As used herein, “armor piercing resistance” and the like means that an armor component produced from the new 7XXX alloy achieves an armor piercing V50 ballistics limit of at least about 2850 feet per second (fps). In one embodiment, the armor piercing resistance is at least 2900 fps. In other embodiments, the armor piercing resistance is a least about 2950 fps, or at least about 3000 fps.
As used herein, “armor piercing V50 ballistics limit” and the like means that the armor component achieves the stated V50 ballistics limit, as defined in MIL-STD-662F(1997) when tested in accordance with MIL-STD-662F(1997), and utilizing the following conditions:
As used herein, “fragment simulate particle resistance” and the like means that an armor component produced from the alloy achieves a fragment simulated particle V50 ballistics limit of at least about 2950 fps. In one embodiment, the armor piercing resistance is at least 3000 fps. In other embodiments, the armor piercing resistance is a least about 3100 fps, or at least about 3200 fps.
As used herein, “fragment simulated particle V50 ballistics limit” and the like means that the armor component achieves the stated V50 ballistics limit, as defined in MIL-STD-662F(1997) when tested in accordance with MIL-STD-662F(1997), and utilizing the following conditions:
In one embodiment, an armor component produced from the alloy is spall resistant. As used herein, “spall resistant” and the like means that, during ballistics testing conducted in accordance with MIL-STD-662F(1997)), no substantial detachment or delamination of a layer of material in the area surrounding the location of impact occurs, as visually confirmed by those skilled in the art, which detachment or delamination may occur on either the front or rear surfaces of the test product.
The overaging of the instantly disclaimed alloy may be completed in a multi-step aging process. In one embodiment, the multi-step aging process is a 3-stage artificial aging practice. The first step in the 3-stage practice is aging in the range of 200° F.-250° F. (e.g., 225° F.) for about 3-5 hours (e.g., 4 hours). The second step in the 3-stage aging practice is aging at a temperature slightly higher (e.g., at least about 20° F. higher) than the first step aging practice, such as in the range of about 225° F.-275° F. (e.g., 250° F.) for about 7-9 hours (e.g., 8 hours). The third step in the 3-step aging practice is aging at a temperature even higher than the second step aging practice (e.g., at least about 60° F. higher), such as in the range of 300° F.-340° F. (e.g., 320° F.) for about 12-16 hours (e.g., 12, 14 or 16 hours).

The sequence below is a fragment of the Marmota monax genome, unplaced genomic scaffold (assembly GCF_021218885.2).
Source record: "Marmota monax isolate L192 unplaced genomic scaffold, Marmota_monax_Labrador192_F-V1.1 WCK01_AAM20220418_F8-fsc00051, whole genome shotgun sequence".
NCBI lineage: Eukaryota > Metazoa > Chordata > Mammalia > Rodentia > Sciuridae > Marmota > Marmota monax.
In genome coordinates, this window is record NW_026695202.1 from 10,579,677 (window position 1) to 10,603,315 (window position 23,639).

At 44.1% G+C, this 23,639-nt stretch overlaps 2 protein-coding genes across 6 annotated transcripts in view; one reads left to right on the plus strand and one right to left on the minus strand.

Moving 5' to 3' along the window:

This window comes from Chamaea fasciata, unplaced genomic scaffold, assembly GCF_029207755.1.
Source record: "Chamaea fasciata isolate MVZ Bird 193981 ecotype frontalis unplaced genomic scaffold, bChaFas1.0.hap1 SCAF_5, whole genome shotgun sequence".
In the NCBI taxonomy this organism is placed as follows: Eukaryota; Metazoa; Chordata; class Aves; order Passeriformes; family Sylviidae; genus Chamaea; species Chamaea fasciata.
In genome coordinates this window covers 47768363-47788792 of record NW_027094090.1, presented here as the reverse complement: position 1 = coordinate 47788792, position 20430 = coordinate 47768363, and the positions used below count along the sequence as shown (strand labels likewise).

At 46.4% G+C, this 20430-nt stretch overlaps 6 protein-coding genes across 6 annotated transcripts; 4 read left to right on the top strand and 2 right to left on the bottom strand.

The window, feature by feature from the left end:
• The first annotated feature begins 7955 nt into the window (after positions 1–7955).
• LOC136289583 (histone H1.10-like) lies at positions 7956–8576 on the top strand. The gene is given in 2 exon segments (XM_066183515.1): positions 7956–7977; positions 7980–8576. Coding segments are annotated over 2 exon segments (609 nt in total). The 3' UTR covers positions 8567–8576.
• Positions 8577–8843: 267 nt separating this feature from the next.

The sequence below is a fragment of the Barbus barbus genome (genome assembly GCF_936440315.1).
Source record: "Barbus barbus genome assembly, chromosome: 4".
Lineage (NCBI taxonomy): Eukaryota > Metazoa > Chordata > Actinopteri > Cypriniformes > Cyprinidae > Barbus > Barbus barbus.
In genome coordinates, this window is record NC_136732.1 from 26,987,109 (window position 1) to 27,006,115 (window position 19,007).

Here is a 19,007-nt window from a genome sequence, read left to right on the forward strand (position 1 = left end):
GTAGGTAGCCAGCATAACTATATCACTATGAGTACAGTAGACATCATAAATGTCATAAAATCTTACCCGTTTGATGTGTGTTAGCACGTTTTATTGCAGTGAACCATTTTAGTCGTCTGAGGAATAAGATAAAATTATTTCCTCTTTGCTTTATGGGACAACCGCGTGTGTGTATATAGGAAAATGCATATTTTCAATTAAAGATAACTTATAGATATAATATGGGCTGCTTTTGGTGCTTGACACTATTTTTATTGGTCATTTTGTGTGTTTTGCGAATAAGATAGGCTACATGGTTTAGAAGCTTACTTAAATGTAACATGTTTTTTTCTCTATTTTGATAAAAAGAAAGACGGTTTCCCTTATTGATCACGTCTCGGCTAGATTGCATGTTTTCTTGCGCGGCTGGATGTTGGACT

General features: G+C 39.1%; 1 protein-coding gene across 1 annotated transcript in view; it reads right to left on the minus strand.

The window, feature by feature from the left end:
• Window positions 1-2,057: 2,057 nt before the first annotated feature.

Prior to aging, the alloy may be produced via conventional techniques. The alloy may be wrought and solution heat treated (e.g., at 850° F.-900° F.) for a sufficient time based on the thickness of the alloy. After heat treatment, the alloy may be quenched and/or stress relieved (e.g., via stretching or compression of 1-5%). The thickness of a forged and heat treated alloy is generally in the range of 1-4 inches.
An alloy having a composition within the bounds of Alloy 1 of Table 1 is forged, solution heat treated, quenched, and artificially aged, as described above. 12×12 inch targets samples are produced from the forged alloy and have an average thickness of 1.653 inches. The samples have a beveled edge. The thickness of the samples is measured at the center of the sample using a coordinate measuring system.